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Yahoo's Red Wedding sees a cull of cast members

Hodor! Xobni and People Search out, with more to follow
Thu Jul 03 2014, 11:32

yahoocompany-2269-28217275YAHOO HAS UNDERTAKEN a late spring cleaning, dumping a number of its ancillary services in the wheelie bin and leaving them by the roadside.

In a Tumblr post entitled "Furthering Our Focus", Yahoo SVP of the cloud platform group Jay Rossiter explained the company's commitment to its core services and the company ethos of "making the world's habits more inspiring and entertaining".

Several services have already been shuttered. Newlook, an online makeover service relating to its Arabic service, Research Reports, a "little-used" part of Yahoo's finance portal, and Yahoo Bookmarks, which is now incorporated into the Yahoo toolbar were all shut down earlier this year.

This month, however, three more services have bitten the dust. Yahoo People Search has been incorporated into the main Yahoo search engine, rendering it "no longer useful".

Xobni, the Outlook add-on and its standalone equivalent Smartr were bought by the company in July 2013. Since then much of its functionality has been incorporated into Yahoo Mail, and so this too is off to the great search engine in the sky.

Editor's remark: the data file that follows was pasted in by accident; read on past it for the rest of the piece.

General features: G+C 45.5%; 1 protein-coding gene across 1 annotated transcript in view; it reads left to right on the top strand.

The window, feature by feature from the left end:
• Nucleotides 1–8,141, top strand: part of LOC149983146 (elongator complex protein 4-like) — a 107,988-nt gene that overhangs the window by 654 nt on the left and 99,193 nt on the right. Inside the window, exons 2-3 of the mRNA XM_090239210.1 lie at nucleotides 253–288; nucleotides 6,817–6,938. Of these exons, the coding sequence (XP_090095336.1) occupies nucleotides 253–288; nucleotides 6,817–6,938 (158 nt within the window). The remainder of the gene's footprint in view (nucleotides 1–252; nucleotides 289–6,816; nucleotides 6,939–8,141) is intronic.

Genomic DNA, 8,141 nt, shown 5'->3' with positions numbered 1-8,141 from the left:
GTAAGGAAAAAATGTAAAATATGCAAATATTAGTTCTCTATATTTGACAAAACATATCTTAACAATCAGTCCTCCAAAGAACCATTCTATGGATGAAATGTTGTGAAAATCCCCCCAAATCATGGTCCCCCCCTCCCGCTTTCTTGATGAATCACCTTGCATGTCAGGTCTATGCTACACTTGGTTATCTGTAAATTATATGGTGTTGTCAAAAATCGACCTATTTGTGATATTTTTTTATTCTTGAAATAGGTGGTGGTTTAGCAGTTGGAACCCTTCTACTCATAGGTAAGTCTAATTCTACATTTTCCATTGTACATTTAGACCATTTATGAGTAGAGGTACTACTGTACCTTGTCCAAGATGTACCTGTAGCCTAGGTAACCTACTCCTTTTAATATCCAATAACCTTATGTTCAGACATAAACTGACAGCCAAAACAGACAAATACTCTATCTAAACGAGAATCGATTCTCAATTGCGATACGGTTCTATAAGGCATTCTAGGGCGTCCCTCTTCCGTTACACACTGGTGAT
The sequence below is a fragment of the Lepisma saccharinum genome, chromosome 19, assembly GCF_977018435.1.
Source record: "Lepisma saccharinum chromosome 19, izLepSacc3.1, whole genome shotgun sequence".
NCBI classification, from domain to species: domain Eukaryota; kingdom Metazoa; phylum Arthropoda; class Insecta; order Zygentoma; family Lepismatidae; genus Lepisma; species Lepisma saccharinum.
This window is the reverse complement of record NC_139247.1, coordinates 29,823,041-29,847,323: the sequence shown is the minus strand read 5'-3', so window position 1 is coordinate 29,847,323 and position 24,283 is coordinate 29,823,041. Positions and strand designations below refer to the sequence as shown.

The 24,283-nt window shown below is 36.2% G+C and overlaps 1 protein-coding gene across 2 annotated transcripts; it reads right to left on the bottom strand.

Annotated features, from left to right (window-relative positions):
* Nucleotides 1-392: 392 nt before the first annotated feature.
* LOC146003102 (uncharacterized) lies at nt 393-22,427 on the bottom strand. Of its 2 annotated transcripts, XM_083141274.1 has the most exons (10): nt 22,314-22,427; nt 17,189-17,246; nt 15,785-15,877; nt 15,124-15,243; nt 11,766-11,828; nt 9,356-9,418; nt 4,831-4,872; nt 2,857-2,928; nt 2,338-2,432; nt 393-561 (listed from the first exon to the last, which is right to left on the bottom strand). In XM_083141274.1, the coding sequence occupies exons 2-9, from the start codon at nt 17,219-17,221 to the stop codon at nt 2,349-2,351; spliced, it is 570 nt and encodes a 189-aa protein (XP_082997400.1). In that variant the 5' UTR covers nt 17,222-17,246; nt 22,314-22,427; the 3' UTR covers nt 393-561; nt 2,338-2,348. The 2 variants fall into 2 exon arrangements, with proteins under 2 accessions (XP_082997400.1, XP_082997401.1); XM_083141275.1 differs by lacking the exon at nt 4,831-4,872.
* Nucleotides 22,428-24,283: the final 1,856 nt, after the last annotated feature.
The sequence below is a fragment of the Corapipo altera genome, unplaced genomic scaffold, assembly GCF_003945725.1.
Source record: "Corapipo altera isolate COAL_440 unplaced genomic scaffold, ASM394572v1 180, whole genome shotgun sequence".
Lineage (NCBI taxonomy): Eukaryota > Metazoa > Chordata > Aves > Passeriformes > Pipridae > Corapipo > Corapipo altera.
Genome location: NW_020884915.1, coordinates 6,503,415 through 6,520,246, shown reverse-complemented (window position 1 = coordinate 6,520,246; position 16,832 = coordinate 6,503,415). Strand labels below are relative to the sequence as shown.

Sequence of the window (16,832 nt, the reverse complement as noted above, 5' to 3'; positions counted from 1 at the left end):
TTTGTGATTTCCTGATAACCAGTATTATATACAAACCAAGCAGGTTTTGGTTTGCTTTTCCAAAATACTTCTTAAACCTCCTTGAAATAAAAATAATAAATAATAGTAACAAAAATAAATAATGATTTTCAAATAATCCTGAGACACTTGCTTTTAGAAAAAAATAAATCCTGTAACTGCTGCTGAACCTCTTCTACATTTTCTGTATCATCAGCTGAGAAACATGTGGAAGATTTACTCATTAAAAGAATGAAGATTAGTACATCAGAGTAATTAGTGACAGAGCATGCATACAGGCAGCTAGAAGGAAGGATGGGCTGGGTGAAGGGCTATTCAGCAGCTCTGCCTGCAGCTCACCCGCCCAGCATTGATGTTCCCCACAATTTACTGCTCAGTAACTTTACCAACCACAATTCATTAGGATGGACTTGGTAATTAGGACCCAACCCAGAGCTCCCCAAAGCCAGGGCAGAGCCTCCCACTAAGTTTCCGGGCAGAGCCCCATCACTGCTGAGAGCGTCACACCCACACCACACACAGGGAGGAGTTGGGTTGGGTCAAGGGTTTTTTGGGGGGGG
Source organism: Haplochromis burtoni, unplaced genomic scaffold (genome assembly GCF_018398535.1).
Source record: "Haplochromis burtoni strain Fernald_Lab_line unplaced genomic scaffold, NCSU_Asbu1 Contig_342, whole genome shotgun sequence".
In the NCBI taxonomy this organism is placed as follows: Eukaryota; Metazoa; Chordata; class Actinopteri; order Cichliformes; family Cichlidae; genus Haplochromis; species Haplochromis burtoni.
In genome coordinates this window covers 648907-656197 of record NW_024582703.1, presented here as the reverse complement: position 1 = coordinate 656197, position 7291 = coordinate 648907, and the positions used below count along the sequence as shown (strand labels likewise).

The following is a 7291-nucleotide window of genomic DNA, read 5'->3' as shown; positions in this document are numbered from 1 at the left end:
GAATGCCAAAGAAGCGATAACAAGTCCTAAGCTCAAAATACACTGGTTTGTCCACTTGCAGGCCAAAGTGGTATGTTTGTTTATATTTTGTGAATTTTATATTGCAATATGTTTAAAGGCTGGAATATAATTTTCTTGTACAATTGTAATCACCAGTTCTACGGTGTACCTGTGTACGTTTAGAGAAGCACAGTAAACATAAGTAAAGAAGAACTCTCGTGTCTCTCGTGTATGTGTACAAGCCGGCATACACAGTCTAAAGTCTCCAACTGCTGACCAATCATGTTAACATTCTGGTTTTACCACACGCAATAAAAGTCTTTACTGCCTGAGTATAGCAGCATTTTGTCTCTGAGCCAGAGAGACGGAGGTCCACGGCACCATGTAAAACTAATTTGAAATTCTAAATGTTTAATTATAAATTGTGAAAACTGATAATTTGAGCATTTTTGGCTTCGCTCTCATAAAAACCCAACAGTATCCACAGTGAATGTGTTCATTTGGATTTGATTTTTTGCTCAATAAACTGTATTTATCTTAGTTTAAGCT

Finally, Yahoo toolbar for Chrome will be removed on 22 July to comply with the recent announcements about the format of Chrome add-ons, and has been replaced by an extension that does comply.

But the cull doesn't end there. The digital version of The People's Friend, Yahoo Shine will be closing on 31 July, along with content syndication platform Yahoo Voices. Then, a month later, the rest of the Yahoo Contributor Network will follow.

Rossiter explained, "By focusing our energy on Yahoo's four core areas - Search, Communications, Digital Magazines and Video - and the two incredible engines that power them, Flickr and Tumblr, we can make a bigger impact on the things people do everyday."

The news follows a year after Google, which regularly culls flagging services, killed off its RSS service Google Reader, a move that still frustrates former users. µ

 

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